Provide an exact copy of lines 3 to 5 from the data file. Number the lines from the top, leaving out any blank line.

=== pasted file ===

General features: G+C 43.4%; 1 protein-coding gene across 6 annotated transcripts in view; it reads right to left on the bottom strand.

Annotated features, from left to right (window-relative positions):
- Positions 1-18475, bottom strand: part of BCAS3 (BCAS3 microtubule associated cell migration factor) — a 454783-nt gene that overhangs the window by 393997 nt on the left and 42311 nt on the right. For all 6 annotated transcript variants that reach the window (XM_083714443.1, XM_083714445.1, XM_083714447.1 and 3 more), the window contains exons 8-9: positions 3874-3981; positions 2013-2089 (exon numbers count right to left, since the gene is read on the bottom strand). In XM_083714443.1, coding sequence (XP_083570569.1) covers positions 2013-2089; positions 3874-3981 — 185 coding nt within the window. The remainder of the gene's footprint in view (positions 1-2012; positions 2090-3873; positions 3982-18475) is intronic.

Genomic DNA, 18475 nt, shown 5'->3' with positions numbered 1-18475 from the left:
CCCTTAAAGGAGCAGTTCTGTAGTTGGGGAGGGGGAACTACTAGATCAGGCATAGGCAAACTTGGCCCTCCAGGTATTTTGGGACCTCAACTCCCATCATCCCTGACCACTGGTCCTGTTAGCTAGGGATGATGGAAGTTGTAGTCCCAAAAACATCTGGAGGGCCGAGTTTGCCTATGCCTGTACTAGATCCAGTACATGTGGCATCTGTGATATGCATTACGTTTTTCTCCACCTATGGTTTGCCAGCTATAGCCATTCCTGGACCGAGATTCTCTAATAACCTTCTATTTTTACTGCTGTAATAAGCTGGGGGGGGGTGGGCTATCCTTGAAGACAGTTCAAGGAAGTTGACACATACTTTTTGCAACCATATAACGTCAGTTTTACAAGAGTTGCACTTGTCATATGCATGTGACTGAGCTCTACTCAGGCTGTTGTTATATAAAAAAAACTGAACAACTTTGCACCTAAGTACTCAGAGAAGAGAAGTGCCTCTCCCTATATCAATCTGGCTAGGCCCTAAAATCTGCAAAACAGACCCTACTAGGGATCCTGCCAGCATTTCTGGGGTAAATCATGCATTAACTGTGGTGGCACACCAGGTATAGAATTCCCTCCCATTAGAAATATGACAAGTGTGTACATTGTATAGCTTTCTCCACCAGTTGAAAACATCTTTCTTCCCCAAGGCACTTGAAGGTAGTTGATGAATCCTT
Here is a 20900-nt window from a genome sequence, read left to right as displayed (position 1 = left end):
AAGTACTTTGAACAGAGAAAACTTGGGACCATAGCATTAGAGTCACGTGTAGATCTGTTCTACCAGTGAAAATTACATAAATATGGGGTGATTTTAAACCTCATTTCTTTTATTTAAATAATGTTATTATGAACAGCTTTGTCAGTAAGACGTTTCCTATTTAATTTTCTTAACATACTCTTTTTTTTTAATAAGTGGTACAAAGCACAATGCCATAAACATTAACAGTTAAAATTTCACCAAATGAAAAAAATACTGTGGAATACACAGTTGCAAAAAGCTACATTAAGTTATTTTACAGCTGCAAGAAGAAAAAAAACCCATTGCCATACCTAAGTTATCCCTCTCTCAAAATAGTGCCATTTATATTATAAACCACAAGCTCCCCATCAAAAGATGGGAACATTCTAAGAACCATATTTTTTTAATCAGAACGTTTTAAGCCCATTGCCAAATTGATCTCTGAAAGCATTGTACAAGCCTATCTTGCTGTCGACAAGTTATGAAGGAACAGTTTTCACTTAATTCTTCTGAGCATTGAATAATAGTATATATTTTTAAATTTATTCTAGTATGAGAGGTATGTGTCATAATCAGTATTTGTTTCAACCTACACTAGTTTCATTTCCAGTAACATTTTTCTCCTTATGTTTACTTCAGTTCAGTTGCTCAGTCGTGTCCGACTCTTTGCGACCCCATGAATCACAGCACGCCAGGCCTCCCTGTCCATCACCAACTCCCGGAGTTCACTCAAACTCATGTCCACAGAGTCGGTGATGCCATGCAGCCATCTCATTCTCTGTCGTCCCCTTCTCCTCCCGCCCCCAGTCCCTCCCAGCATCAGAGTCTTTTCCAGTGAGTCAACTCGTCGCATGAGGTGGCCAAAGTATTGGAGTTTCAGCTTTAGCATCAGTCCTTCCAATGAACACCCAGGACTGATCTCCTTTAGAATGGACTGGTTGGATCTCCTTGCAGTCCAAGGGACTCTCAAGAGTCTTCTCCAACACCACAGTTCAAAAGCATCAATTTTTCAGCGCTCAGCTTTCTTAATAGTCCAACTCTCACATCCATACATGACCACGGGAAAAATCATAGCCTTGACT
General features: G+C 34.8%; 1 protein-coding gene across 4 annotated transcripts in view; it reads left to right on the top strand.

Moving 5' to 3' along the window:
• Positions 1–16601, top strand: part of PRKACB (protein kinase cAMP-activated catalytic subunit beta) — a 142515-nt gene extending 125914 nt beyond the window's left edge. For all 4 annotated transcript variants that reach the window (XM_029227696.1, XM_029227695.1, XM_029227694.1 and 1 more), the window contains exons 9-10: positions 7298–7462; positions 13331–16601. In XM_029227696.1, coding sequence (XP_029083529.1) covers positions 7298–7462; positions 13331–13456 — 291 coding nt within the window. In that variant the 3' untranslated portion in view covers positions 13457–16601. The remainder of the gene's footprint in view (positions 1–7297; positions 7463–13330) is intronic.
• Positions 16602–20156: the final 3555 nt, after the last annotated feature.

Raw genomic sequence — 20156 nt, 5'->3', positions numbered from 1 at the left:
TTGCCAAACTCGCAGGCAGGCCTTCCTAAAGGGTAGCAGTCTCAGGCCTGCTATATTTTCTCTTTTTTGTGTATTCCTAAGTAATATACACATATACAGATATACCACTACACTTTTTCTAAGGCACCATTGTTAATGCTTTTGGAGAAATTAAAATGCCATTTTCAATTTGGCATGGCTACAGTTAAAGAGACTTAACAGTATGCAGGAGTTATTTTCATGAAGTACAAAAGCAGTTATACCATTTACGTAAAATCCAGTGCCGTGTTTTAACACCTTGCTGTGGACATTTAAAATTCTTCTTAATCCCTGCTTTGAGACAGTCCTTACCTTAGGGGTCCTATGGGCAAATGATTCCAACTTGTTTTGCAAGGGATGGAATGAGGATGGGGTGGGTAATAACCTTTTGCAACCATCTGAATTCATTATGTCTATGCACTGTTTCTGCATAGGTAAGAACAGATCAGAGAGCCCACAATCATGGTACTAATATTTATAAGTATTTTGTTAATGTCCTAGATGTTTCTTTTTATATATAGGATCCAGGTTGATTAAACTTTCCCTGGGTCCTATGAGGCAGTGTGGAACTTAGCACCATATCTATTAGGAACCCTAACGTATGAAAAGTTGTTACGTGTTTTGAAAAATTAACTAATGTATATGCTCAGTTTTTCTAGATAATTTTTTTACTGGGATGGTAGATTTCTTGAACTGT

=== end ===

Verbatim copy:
- Positions 1-18475, bottom strand: part of BCAS3 (BCAS3 microtubule associated cell migration factor) — a 454783-nt gene that overhangs the window by 393997 nt on the left and 42311 nt on the right. For all 6 annotated transcript variants that reach the window (XM_083714443.1, XM_083714445.1, XM_083714447.1 and 3 more), the window contains exons 8-9: positions 3874-3981; positions 2013-2089 (exon numbers count right to left, since the gene is read on the bottom strand). In XM_083714443.1, coding sequence (XP_083570569.1) covers positions 2013-2089; positions 3874-3981 — 185 coding nt within the window. The remainder of the gene's footprint in view (positions 1-2012; positions 2090-3873; positions 3982-18475) is intronic.

Genomic DNA, 18475 nt, shown 5'->3' with positions numbered 1-18475 from the left:
CCCTTAAAGGAGCAGTTCTGTAGTTGGGGAGGGGGAACTACTAGATCAGGCATAGGCAAACTTGGCCCTCCAGGTATTTTGGGACCTCAACTCCCATCATCCCTGACCACTGGTCCTGTTAGCTAGGGATGATGGAAGTTGTAGTCCCAAAAACATCTGGAGGGCCGAGTTTGCCTATGCCTGTACTAGATCCAGTACATGTGGCATCTGTGATATGCATTACGTTTTTCTCCACCTATGGTTTGCCAGCTATAGCCATTCCTGGACCGAGATTCTCTAATAACCTTCTATTTTTACTGCTGTAATAAGCTGGGGGGGGGTGGGCTATCCTTGAAGACAGTTCAAGGAAGTTGACACATACTTTTTGCAACCATATAACGTCAGTTTTACAAGAGTTGCACTTGTCATATGCATGTGACTGAGCTCTACTCAGGCTGTTGTTATATAAAAAAAACTGAACAACTTTGCACCTAAGTACTCAGAGAAGAGAAGTGCCTCTCCCTATATCAATCTGGCTAGGCCCTAAAATCTGCAAAACAGACCCTACTAGGGATCCTGCCAGCATTTCTGGGGTAAATCATGCATTAACTGTGGTGGCACACCAGGTATAGAATTCCCTCCCATTAGAAATATGACAAGTGTGTACATTGTATAGCTTTCTCCACCAGTTGAAAACATCTTTCTTCCCCAAGGCACTTGAAGGTAGTTGATGAATCCTT